NRS 205.380 is the Nevada fraud law that prohibits obtaining money by false pretenses. The statute states it is illegal when a person:
knowingly and designedly by any false pretense obtains from any other person … money, goods, wares, chattels, effects or other valuable thing, including rent or the labor of another person not his or her employee, with the intent to cheat or defraud the other person[.]
In short, people may not misrepresent themselves to get money or something of value from another person. Examples of obtaining money by false pretenses include:
- Getting paid for a job that the person did not do;
- Selling property that the seller does not give the buyer after payment; or
- A landlord receiving rent money while keeping the premises inaccessible to the tenant
In this article, our Las Vegas Nevada criminal defense attorneys answer frequently-asked-questions about NRS 205.380 violations.
- 1. What are the penalties?
- 2. What are the defenses?
- 3. What are the immigration consequences?
- 4. Can the record be sealed?
1. What are the penalties?
The punishment for violating NRS 205.380 depends on the amount of money that was illegally obtained.1
|Amount of money obtained by false pretenses||Nevada penalties|
|Less than $1,200||Misdemeanor:|
|$1,200 to less than $5,000||category D felony|
|$5,000 to less than $25,000||category C felony|
|$25,000 to less than $100,000||category B felony|
|$100,000 or more||category B felony|
2. What are the defenses?
Two common defense strategies to Nevada charges of obtaining money by false pretenses are the following.
- The defendant had no intent to defraud; or
- The defendant received nothing of value
2.1. No intent to defraud
NRS 205.380 is an intent crime. If the defendant had no intent to defraud the victim, then he/she is not guilty.2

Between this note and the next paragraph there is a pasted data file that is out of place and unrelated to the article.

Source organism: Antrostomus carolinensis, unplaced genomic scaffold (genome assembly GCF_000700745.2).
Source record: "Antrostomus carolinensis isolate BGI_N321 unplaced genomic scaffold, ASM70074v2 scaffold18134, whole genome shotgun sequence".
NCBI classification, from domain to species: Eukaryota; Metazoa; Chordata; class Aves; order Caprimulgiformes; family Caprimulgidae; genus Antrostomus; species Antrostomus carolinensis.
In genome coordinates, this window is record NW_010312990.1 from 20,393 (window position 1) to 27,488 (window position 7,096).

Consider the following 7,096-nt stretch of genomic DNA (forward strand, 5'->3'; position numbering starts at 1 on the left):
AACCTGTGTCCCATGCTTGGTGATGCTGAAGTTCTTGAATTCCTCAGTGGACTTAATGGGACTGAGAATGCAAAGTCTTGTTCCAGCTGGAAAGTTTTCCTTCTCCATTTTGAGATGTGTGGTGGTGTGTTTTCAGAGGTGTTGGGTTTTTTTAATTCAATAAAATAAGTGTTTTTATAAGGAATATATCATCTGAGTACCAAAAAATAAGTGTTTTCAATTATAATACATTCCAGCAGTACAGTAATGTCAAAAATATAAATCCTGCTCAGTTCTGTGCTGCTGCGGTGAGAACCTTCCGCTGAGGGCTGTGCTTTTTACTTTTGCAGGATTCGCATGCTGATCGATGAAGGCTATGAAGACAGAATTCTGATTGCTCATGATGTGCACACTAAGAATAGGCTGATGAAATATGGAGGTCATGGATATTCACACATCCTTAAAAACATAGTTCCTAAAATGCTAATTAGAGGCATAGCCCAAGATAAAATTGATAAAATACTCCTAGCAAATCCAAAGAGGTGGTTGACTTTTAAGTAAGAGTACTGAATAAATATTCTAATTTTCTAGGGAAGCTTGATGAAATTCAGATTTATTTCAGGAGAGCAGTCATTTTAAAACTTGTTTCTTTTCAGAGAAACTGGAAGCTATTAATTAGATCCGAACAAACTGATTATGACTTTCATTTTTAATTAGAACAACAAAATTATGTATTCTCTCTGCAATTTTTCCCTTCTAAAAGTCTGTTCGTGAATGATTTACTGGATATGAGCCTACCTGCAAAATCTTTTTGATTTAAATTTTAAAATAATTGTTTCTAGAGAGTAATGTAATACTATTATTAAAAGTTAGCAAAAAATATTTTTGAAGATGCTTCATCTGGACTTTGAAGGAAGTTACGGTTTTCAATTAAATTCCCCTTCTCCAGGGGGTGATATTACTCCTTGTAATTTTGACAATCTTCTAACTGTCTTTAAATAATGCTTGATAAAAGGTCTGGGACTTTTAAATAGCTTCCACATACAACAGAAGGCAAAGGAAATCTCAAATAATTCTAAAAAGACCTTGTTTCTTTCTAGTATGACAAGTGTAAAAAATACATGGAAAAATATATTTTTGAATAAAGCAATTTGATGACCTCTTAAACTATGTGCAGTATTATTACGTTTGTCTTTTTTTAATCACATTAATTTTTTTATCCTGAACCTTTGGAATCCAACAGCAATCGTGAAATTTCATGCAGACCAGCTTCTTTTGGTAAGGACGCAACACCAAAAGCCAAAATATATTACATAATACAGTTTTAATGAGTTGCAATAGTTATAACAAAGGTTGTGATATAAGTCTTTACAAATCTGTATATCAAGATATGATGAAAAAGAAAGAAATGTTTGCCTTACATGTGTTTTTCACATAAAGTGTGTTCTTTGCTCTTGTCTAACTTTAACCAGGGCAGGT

Example: In 1993, the Nevada Supreme Court heard a case involving a bank account holder who discovered an extra $5,000 in her account. She reported the money to the bank. And the bank employees assured her that she may withdraw the money and keep it. She proceeded to withdraw the cash from an ATM and was then arrested. But the court said she committed no crime because she had no intent to defraud the bank.3
It is challenging for prosecutors to prove intent to defraud because the defendant’s state of mind is invisible. Instead, prosecutors rely on circumstantial evidence such as recorded communications, eyewitnesses, and video surveillance.
2.2. The defendant received nothing of value
Even if the defendant intends to swindle someone, he/she cannot violate NRS 205.380 if he/she obtains nothing of value.
Example: Max promises to landscape Henry’s backyard for $2,000. Max never has any intention of doing the job. He intends to take the money and run. But before Henry can cut him a check, he changes his mind and decides to hire someone else. Even though Max had intent to defraud, he did not violate NRS 205.380 because he obtained nothing for his false pretenses.
In every criminal case, the prosecution has the burden to prove guilt beyond a reasonable doubt. If the defense attorney can show that the state’s evidence is too weak, the charge may be reduced or dismissed.
3. What are the immigration consequences?
Obtaining someone of value through false pretenses may qualify as a crime involving moral turpitude.4 This means that non-citizens convicted of it may be deported after their sentence ends.
Immigrants facing criminal charges are encouraged to seek legal counsel right away. An experienced attorney may be able to get NRS 205.380 charges dismissed or reduced to a non-deportable offense.
4. Can the record be sealed?
Yes. Misdemeanor convictions may be sealed in Nevada one year after the case ends. Category D, C, or B felony convictions may be sealed five years after the case ends. And if the charge gets dismissed, the defendant can petition for a record seal right away.5
Learn more about sealing Nevada criminal records.
In California? See our article Theft by False Pretenses (Penal Code 532 PC).
- NRS 205.380.
- Amen v. State, 106 Nev. 749, 801 P.2d 1354 (1990).
- Schertz v. State, 109 Nev. 377, 849 P.2d 1058 (1993).
- See, e.g., Matter of D, 2 I. & N. Dec. 836 (BIA 1947).
- NRS 179.245; NRS 179.255.